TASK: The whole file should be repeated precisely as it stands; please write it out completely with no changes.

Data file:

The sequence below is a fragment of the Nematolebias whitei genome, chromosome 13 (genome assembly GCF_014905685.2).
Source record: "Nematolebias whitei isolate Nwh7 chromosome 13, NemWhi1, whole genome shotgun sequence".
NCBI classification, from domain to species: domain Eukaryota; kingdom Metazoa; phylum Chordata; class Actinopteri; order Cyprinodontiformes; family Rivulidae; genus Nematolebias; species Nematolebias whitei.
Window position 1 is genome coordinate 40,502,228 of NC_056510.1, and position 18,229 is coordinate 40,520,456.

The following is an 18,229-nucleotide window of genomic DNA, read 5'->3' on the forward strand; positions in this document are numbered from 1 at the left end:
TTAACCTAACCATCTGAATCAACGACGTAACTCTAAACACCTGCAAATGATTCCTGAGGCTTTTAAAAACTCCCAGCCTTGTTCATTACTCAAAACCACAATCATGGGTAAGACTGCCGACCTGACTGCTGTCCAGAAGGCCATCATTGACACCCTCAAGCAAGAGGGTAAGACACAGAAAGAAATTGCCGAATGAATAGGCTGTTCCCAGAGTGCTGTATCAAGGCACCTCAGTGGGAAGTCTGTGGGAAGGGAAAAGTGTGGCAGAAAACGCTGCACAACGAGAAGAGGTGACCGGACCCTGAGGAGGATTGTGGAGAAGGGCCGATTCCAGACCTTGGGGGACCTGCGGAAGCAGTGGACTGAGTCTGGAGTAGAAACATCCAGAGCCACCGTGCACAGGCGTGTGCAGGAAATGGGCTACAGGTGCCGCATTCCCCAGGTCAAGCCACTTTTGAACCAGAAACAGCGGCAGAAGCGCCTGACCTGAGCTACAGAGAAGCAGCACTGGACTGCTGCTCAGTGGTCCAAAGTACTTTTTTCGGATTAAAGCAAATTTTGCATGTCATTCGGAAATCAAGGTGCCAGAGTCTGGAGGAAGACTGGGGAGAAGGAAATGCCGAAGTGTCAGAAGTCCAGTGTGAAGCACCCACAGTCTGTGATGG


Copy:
The sequence below is a fragment of the Nematolebias whitei genome, chromosome 13 (genome assembly GCF_014905685.2).
Source record: "Nematolebias whitei isolate Nwh7 chromosome 13, NemWhi1, whole genome shotgun sequence".
NCBI classification, from domain to species: domain Eukaryota; kingdom Metazoa; phylum Chordata; class Actinopteri; order Cyprinodontiformes; family Rivulidae; genus Nematolebias; species Nematolebias whitei.
Window position 1 is genome coordinate 40,502,228 of NC_056510.1, and position 18,229 is coordinate 40,520,456.

The following is an 18,229-nucleotide window of genomic DNA, read 5'->3' on the forward strand; positions in this document are numbered from 1 at the left end:
TTAACCTAACCATCTGAATCAACGACGTAACTCTAAACACCTGCAAATGATTCCTGAGGCTTTTAAAAACTCCCAGCCTTGTTCATTACTCAAAACCACAATCATGGGTAAGACTGCCGACCTGACTGCTGTCCAGAAGGCCATCATTGACACCCTCAAGCAAGAGGGTAAGACACAGAAAGAAATTGCCGAATGAATAGGCTGTTCCCAGAGTGCTGTATCAAGGCACCTCAGTGGGAAGTCTGTGGGAAGGGAAAAGTGTGGCAGAAAACGCTGCACAACGAGAAGAGGTGACCGGACCCTGAGGAGGATTGTGGAGAAGGGCCGATTCCAGACCTTGGGGGACCTGCGGAAGCAGTGGACTGAGTCTGGAGTAGAAACATCCAGAGCCACCGTGCACAGGCGTGTGCAGGAAATGGGCTACAGGTGCCGCATTCCCCAGGTCAAGCCACTTTTGAACCAGAAACAGCGGCAGAAGCGCCTGACCTGAGCTACAGAGAAGCAGCACTGGACTGCTGCTCAGTGGTCCAAAGTACTTTTTTCGGATTAAAGCAAATTTTGCATGTCATTCGGAAATCAAGGTGCCAGAGTCTGGAGGAAGACTGGGGAGAAGGAAATGCCGAAGTGTCAGAAGTCCAGTGTGAAGCACCCACAGTCTGTGATGG